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A novel assay for replicative lifespan in Saccharomyces cerevisiae

Stefanie Jarolim, Jonathan Millen, Gino Heeren, Peter Laun, David S. Goldfarb, Michael Breitenbach
DOI: http://dx.doi.org/10.1016/j.femsyr.2004.06.015 169-177 First published online: 1 November 2004


The replicative lifespan of Saccharomyces cerevisiae is determined by both genetic and environmental factors. Many of the same factors determine the lifespan of metazoan animals. The lack of fast and reliable lifespan assays has limited the pace of yeast aging research. In this study we describe a novel strategy for assaying replicative lifespan in yeast, and apply it in a screening of mutants that are resistant to pro-oxidants. The assay reproduces the lifespan-shortening effects of deleting SIR2 and of growth in the presence of paraquat, a pro-oxidant. The lifespan-increasing activity of resveratrol is also reproduced. Compared to current assays, this new strategy promises to significantly increase the possible number of replicative-lifespan determinations.

  • Saccharomyces cerevisiae
  • Yeast
  • Longevity
  • Aging
  • Replicative lifespan

1 Introduction

Vegetatively dividing Saccharomyces cerevisiae cells are mortal. Mother cells produce a limited number of daughter cells before they begin to exhibit signs of functional senescence, cease replicating and, ultimately, die [1]. Mortimer and Johnston [2] were the first to count the maximum number of daughters produced by individual mother cells, using micromanipulation to remove the daughters before they themselves replicated. In this fashion it was determined, and later verified, that the number of daughter cells a population of mother cells produce is empirically described by the Gompertz survival function, which is commonly used to describe the increased tendency of older animals to die (reviewed in [3]). Interest in the replicative lifespan of S. cerevisiae increased when it became apparent that the aging of fungi, worms, and flies held some promise for revealing the molecular mechanisms of cellular aging of humans [4,5]. Another approach to the study of aging in yeast, called chronological aging, measures the length of time stationary-phase cells can survive in depleted medium. In contrast, replicative aging does not depend on calendar time. This property is a boon to experimentalists who can refrigerate the cells overnight without affecting their replicative capacity [6]. The relative merits of replicative and chronological aging assays, and their respective relevance to human aging, have been discussed elsewhere [79]. Chronological and replicative aging in yeast are related because events in stationary phase affect subsequent replicative lifespan in rich medium and many of the same genes affect both modes of aging [10,11].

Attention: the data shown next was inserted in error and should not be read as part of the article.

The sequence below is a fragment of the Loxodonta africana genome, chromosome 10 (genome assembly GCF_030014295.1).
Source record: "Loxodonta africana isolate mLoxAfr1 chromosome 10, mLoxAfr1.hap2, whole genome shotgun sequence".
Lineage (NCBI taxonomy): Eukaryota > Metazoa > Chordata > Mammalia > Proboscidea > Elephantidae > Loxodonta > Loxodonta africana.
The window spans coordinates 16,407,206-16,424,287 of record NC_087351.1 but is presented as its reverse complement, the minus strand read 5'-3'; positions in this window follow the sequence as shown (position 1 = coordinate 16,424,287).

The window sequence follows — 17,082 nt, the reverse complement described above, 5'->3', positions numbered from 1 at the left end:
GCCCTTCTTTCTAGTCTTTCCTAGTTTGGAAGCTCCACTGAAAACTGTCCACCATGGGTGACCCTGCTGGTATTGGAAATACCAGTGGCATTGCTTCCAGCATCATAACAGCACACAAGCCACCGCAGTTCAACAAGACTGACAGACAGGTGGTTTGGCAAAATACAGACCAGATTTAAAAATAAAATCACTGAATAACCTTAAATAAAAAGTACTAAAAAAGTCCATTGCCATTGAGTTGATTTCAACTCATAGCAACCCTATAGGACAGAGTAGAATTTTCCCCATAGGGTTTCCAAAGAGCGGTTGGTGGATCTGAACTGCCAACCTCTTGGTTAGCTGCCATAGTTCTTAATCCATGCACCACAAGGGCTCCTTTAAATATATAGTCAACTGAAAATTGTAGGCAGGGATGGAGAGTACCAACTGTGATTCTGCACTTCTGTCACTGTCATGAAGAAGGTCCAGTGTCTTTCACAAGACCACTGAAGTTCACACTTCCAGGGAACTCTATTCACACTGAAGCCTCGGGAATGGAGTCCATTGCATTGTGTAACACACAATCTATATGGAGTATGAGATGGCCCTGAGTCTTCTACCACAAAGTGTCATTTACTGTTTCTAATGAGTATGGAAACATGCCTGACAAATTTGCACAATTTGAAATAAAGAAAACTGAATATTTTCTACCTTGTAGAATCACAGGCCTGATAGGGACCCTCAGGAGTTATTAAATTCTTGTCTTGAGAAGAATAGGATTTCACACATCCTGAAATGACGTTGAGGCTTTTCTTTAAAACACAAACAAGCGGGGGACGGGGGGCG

Mother cell-specific replicative aging of yeast cells is based on the asymmetric division of mother and daughter cells. The clock for daughters is generally reset to zero, although daughters of older mothers, which replicate more slowly, have reduced lifespans [11]. Presumably, mother cells age and die because they become damaged. The chemical agents of the damage, the macromolecular targets, and the cell processes that are directly and indirectly affected are incompletely understood. Oxidative stress has been proposed as having a significant effect on lifespan [12,13]. Down-regulation of glucose signalling pathways also increases oxidative stress resistance by mechanisms dependent on proteins such as superoxide dismutases and catalases. These enzymes normally promote growth and increase protection against oxidative stress and the mutation of their genes in yeast decreases replicative lifespan [1417]. Tied into these pathways are genes controlling the mitochondrial retrograde response pathway [18,19]. The disruption of the signalling pathways that control caloric restriction in yeast increases lifespan by a mechanism which according to some authors depends on the histone deacetylase SIR2[20], but according to others does not [21]. Sir2p is a conserved NAD+-dependent histone deacetylase that plays an important role in gene silencing, and promotes long life in S. cerevisiae and Caenorhabditis elegans[22]. Sir2p activity appears to be controlled by enzymes that regulate the concentration of nicotinamide and/or NADH, both of which act as Sir2p inhibitors. Pnc1p positively regulates Sir2p-mediated silencing and longevity by preventing the accumulation of nicotinamide during stress [20,23,24]. Others argue that it is the concentration of the inhibitor NADH that regulates Sir2p activity via the NAD+/NADH ratio [25]. Extrachromosomal DNA minicircles (ERCs) as well as damaged mitochondrial macromolecules like protein carbonyls, which are products of oxidative stress, are candidate “death factors” since they accumulate in older mothers and are not inherited by their daughters, except in sir2 mutants [12,26].